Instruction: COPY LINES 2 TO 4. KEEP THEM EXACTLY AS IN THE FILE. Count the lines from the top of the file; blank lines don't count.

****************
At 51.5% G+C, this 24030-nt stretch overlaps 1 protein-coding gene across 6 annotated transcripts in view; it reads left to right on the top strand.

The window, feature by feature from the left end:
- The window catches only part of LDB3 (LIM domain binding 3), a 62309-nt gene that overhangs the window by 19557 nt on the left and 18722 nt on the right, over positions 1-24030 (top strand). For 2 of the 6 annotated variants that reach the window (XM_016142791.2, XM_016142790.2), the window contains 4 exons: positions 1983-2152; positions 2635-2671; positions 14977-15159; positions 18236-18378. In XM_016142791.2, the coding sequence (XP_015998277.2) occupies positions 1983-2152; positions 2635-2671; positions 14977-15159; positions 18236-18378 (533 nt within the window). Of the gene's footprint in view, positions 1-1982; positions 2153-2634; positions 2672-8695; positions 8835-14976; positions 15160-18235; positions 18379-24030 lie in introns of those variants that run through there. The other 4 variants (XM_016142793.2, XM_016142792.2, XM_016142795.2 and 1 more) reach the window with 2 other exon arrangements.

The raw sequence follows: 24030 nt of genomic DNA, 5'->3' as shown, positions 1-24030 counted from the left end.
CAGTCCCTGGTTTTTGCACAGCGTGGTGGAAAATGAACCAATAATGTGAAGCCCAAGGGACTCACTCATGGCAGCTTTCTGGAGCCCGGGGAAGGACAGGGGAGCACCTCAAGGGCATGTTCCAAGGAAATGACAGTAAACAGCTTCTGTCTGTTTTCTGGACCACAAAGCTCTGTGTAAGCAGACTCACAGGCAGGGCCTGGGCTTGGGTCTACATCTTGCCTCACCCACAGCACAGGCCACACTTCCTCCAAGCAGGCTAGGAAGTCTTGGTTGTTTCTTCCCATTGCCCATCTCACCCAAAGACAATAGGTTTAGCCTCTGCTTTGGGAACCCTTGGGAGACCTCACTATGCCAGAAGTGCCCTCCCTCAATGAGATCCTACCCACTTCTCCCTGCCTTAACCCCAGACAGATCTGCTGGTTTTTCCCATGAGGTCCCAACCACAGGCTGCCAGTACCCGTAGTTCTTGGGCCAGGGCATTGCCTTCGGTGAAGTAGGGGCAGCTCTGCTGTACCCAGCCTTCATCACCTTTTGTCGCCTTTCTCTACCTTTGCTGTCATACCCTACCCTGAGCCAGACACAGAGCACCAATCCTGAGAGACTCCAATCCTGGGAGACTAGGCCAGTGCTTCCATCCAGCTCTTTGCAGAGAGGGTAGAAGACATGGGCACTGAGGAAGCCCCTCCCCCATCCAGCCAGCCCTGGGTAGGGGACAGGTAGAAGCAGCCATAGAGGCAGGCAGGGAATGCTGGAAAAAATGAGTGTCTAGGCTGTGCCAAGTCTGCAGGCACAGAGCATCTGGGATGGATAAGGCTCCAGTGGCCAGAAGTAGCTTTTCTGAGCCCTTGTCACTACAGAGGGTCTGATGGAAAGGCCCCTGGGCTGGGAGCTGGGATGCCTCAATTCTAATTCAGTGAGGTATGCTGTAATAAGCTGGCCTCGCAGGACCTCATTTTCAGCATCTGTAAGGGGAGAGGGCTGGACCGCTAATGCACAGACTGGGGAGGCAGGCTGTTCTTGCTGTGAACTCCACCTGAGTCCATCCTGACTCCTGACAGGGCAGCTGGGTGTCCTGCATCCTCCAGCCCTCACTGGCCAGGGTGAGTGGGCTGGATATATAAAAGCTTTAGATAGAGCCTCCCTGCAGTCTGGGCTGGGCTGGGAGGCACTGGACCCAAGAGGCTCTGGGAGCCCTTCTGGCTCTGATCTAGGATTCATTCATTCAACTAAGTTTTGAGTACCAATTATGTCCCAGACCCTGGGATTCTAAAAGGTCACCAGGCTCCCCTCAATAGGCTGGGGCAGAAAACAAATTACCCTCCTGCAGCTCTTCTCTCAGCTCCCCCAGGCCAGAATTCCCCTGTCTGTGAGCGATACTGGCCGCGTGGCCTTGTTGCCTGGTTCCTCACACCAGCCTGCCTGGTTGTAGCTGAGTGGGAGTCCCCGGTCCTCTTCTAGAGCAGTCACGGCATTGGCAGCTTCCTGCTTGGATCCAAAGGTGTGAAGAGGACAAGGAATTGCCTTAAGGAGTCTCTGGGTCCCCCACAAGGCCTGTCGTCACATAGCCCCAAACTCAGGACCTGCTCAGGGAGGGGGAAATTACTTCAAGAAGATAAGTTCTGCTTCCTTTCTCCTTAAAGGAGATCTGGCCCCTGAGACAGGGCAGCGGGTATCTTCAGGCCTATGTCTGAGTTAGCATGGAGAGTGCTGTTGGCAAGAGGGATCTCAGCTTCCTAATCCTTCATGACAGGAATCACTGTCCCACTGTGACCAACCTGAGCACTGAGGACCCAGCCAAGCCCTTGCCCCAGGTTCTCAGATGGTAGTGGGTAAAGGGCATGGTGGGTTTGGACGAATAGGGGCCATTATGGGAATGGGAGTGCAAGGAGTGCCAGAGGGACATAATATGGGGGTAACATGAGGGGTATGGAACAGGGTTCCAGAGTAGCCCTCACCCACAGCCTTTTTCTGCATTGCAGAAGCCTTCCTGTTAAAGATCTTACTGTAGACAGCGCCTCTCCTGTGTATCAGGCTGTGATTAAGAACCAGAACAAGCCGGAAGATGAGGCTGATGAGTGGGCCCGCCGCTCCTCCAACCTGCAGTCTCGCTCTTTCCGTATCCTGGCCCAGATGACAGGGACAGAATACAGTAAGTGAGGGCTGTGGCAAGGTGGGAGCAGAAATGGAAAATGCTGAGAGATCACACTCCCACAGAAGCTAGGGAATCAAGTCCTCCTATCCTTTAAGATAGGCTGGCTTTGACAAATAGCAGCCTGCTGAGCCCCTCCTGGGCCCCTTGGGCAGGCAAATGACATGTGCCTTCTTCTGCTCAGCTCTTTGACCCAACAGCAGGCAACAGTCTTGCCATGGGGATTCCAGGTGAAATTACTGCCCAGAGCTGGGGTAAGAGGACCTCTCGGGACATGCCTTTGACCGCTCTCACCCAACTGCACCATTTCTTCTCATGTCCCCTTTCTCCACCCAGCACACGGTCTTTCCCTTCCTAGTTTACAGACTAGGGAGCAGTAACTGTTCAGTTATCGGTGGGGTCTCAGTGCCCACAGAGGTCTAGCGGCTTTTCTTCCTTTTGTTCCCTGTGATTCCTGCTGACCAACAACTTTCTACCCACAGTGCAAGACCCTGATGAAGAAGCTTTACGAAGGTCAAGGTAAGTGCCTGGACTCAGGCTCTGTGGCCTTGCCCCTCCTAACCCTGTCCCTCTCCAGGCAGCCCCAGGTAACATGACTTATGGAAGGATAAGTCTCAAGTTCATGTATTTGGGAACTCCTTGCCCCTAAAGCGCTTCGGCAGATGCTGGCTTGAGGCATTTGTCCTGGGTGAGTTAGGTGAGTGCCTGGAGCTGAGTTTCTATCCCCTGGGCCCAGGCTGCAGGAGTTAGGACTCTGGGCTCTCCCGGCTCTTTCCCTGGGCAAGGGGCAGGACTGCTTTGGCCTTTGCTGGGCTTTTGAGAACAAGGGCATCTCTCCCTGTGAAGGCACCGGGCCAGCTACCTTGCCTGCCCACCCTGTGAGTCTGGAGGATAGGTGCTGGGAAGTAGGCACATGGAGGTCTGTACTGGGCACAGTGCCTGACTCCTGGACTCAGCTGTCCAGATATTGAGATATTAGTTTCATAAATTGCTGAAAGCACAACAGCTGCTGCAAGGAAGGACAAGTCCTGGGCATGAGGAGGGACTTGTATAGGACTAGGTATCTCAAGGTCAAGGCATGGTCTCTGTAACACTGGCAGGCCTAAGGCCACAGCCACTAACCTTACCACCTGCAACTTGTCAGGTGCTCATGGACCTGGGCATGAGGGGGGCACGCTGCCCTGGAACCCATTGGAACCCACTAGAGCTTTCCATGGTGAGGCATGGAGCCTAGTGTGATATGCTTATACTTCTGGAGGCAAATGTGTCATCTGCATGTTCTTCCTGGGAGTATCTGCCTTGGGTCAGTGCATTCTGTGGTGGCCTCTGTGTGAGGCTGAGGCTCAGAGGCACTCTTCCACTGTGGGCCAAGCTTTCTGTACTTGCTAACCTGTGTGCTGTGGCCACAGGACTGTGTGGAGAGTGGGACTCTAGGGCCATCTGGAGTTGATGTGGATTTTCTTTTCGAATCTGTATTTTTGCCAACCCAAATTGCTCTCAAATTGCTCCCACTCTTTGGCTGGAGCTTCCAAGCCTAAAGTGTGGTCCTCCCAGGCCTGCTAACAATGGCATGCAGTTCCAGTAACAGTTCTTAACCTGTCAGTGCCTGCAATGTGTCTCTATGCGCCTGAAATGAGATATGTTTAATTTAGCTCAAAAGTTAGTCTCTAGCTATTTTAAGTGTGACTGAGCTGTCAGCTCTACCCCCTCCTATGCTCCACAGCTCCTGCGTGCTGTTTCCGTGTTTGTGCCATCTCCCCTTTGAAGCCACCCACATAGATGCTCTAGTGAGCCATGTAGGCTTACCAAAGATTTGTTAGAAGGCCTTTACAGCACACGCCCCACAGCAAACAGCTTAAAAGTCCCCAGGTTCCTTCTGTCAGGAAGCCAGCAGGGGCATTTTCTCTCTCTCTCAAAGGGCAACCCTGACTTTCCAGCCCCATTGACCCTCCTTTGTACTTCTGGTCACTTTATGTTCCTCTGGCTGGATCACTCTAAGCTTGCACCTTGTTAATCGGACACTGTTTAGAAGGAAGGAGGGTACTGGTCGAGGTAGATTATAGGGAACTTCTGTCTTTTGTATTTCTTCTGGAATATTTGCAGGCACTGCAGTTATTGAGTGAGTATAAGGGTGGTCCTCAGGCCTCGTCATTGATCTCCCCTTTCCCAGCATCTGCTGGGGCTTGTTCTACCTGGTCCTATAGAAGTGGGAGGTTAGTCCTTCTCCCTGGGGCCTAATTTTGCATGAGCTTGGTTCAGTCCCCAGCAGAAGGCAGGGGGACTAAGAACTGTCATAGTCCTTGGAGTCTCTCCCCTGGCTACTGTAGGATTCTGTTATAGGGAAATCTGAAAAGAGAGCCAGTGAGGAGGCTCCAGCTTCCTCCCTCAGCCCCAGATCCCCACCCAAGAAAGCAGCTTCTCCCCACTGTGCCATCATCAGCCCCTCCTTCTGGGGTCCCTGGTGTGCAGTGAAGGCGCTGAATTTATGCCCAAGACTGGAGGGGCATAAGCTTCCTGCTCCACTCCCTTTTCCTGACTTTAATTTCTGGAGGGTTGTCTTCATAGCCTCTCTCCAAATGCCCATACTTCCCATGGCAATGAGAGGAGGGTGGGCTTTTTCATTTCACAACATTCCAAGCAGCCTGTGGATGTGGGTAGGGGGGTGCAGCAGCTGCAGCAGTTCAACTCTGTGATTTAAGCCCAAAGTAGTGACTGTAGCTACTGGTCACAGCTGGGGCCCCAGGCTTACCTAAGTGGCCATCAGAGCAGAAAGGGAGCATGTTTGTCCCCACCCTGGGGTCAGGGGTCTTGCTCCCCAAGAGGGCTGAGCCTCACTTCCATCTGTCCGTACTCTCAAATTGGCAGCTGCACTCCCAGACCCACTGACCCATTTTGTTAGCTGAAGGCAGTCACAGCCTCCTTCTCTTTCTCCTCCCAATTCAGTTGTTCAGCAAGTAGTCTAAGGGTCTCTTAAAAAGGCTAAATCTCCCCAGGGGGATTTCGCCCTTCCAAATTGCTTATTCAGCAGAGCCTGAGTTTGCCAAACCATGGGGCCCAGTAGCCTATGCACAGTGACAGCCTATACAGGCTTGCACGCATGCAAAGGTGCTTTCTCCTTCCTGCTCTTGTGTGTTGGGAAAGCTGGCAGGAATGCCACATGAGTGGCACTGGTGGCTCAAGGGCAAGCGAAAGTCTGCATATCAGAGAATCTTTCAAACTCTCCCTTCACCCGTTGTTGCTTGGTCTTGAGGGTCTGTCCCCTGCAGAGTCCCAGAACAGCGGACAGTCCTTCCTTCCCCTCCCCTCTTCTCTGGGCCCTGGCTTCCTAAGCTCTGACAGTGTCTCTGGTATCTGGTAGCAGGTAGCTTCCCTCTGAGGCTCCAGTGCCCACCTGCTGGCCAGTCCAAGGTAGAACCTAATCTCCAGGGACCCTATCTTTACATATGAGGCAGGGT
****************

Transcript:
The window, feature by feature from the left end:
- The window catches only part of LDB3 (LIM domain binding 3), a 62309-nt gene that overhangs the window by 19557 nt on the left and 18722 nt on the right, over positions 1-24030 (top strand). For 2 of the 6 annotated variants that reach the window (XM_016142791.2, XM_016142790.2), the window contains 4 exons: positions 1983-2152; positions 2635-2671; positions 14977-15159; positions 18236-18378. In XM_016142791.2, the coding sequence (XP_015998277.2) occupies positions 1983-2152; positions 2635-2671; positions 14977-15159; positions 18236-18378 (533 nt within the window). Of the gene's footprint in view, positions 1-1982; positions 2153-2634; positions 2672-8695; positions 8835-14976; positions 15160-18235; positions 18379-24030 lie in introns of those variants that run through there. The other 4 variants (XM_016142793.2, XM_016142792.2, XM_016142795.2 and 1 more) reach the window with 2 other exon arrangements.

The raw sequence follows: 24030 nt of genomic DNA, 5'->3' as shown, positions 1-24030 counted from the left end.